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Are you thinking about pre-planning your funeral? Pre-planning is the best way to choose how you're remembered, to ease the emotional and financial burden on your loved ones, to protect yourself from rising funeral costs, and to let your family know your final wishes.
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R. S. Kane Funeral Home
6150 Yonge Street,
Toronto, ON M2M 3W9
R. S. Kane Funeral Home
6150 Yonge Street
Toronto, ON CA
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Proudly Serving the Toronto Community
6150 Yonge Street | Toronto, ON M2M 3W9
Provincial law requires that the deceased be in a 'rigid container' for cremation. In most cases this follows visitation and services and the deceased is in the casket the family purchased, or perhaps a simpler cremation container is being utilized after the rental of a casket.
All crematoriums in Ontario require the container to be combustible.
If the body is cremated ...
1. The cremated remains can be kept at home by the family and perhaps kept on display in an urn or other container. Many urns are now very artistic and are available in several styles and materials.
2. You may take the remains in the urn selected or the simple container supplied by the crematorium and distribute ("scatter") them over the land or water.
3. The remains can be placed in a niche within a columbarium. Niches are available which will hold more than one set of cremated remains.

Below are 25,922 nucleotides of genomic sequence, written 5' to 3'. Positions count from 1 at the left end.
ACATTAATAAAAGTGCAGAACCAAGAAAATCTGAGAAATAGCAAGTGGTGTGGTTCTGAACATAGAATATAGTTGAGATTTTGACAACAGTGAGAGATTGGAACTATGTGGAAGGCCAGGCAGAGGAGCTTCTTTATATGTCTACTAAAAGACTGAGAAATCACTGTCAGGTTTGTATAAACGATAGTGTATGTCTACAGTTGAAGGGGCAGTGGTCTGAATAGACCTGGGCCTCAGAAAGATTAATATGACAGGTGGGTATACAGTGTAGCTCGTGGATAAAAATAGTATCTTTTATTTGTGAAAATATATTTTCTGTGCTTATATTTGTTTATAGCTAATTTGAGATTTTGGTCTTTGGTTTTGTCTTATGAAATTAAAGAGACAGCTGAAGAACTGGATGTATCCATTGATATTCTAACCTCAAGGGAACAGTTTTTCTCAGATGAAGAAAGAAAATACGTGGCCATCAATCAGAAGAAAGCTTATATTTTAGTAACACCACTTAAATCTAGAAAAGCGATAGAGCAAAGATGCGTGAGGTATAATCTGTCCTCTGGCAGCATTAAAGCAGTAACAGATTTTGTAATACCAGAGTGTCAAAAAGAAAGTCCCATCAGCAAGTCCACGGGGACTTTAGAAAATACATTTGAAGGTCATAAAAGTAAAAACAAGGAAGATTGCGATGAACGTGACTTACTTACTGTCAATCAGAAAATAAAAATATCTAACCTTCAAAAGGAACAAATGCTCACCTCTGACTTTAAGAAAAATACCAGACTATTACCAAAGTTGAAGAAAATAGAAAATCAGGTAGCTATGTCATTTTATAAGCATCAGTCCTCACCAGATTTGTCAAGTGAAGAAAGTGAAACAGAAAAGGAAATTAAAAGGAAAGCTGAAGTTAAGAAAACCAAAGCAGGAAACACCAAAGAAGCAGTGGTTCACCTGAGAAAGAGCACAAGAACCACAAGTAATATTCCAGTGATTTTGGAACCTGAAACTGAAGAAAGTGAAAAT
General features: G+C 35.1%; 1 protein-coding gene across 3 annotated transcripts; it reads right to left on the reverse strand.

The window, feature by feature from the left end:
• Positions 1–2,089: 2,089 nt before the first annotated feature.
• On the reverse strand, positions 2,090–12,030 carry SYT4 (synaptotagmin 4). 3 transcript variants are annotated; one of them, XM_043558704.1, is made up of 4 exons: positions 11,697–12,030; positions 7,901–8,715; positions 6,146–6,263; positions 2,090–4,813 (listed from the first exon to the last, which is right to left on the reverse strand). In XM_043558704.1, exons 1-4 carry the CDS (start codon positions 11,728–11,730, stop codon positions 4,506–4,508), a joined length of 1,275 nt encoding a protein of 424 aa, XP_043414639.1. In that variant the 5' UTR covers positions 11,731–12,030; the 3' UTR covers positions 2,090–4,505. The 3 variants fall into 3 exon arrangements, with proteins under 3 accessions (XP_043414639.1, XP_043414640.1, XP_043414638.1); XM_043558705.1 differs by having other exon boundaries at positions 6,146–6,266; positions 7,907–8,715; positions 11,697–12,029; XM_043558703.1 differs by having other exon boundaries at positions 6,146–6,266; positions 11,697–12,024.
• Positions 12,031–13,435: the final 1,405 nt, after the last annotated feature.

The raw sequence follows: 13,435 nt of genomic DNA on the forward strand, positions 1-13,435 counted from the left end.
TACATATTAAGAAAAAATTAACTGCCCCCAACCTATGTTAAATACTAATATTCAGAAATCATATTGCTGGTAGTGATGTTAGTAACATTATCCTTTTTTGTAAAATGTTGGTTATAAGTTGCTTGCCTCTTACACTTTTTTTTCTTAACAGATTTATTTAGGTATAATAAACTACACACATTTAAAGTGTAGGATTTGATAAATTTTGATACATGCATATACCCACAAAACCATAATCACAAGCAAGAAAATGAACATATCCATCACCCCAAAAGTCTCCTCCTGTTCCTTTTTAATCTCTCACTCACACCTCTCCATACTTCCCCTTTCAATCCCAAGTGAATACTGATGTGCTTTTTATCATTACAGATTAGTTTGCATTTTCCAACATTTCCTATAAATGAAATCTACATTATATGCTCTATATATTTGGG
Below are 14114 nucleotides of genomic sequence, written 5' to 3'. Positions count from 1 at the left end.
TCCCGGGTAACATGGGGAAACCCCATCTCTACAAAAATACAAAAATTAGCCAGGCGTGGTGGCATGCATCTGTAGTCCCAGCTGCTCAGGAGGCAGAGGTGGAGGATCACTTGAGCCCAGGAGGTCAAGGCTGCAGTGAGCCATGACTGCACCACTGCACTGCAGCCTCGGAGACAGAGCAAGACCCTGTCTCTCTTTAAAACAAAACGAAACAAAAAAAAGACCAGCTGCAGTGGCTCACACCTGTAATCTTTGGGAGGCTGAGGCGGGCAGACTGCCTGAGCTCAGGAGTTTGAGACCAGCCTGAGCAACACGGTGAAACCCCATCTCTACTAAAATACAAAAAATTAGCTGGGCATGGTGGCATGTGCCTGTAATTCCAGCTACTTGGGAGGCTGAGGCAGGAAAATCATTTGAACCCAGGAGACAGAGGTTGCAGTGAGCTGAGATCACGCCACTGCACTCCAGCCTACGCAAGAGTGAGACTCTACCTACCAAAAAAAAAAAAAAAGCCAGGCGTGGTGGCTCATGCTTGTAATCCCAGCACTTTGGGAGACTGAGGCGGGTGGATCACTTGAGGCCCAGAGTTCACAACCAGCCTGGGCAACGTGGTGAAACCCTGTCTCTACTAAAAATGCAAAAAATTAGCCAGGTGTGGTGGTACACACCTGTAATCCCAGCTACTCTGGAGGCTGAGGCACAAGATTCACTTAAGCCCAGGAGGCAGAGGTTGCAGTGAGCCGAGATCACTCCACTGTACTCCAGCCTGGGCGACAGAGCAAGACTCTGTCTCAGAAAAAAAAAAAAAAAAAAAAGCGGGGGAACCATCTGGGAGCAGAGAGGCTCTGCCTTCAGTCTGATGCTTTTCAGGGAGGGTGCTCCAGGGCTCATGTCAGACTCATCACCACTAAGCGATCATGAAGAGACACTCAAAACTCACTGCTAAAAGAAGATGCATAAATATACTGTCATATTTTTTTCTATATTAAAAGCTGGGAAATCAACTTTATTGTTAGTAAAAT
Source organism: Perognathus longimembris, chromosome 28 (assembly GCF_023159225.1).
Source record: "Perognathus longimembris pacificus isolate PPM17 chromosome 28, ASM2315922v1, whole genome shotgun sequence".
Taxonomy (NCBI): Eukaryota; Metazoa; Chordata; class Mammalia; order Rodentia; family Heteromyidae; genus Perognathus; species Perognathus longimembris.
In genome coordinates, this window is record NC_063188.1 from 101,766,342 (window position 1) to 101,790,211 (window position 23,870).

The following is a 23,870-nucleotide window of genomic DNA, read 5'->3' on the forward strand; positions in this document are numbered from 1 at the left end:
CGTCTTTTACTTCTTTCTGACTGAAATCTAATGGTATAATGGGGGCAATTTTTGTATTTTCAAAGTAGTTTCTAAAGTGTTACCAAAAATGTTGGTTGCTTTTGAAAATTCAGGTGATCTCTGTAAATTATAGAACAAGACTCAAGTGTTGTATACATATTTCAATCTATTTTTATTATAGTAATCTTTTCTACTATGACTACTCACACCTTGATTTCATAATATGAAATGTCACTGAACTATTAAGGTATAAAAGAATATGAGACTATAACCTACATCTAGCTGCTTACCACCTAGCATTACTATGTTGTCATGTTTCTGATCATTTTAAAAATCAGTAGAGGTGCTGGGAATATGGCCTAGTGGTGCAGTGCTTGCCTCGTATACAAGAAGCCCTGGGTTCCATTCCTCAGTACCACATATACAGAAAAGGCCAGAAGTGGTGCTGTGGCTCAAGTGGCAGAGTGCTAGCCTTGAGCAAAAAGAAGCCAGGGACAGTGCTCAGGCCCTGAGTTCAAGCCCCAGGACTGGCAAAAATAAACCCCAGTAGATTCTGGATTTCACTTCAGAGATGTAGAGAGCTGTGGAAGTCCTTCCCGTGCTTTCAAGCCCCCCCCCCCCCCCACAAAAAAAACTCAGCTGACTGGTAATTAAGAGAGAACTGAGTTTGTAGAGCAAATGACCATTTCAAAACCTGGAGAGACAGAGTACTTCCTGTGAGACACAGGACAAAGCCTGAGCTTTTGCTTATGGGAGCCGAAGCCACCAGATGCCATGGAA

4. The remains can be buried in the ground in a regular plot or in a smaller cremation plot.
5. The remains can be entombed in a crypt within a mausoleum.
Those who choose cremation (for themselves or others) often hold the belief that it is better to honour the memory of the person, not the body.
Here are some other reasons you might choose cremation:
Cremation is traditional in your family, religious group, or geographical area
You prefer the body to be returned quickly and cleanly to the elements
You have environmental concerns
You believe it will keep the costs down
Selecting cremation does not mean, however, that you will have a less expensive funeral.
You might still choose a traditional casket and/or a viewing, and/or decide to have the cremated remains buried in the ground or placed in a columbarium. These choices can bring your costs up to and beyond those of a traditional funeral.
Decisions You Must Make If You Choose Cremation
Who will do the cremation? The R. S. Kane Funeral Home utilizes several crematoriums within the area.
Which urn to select.
What to do with the cremated remains
Some jurisdictions have laws prohibiting the scattering of cremated remains; others require a permit. Ask your funeral director. Also ask if there are any firms in your area that specialize in unique ways of distributing the cremated remains, such as a plane to scatter them over a mountain, or a ship to scatter them at sea. There are also urns available which allow you to do some of these things yourself . Think of places that were especially loved by the deceased, close to home or far away. You can walk in the woods, by a favorite lake, or on the old family farm.
Be sure to ask permission if you want to use private property.
What about using the cremated remains to create new life, by planting a tree? Some people choose to mix the cremated remains with the soil in flowerbeds and rose gardens at home.
If you decide to do this, however, consider what will happen if, some day, you move away. Scattering is a final act, and many manufacturers now make available urns called 'keepsakes' which allow you to keep a small portion of the cremated remains. See our 'Personal Selections' area for more information and ideas.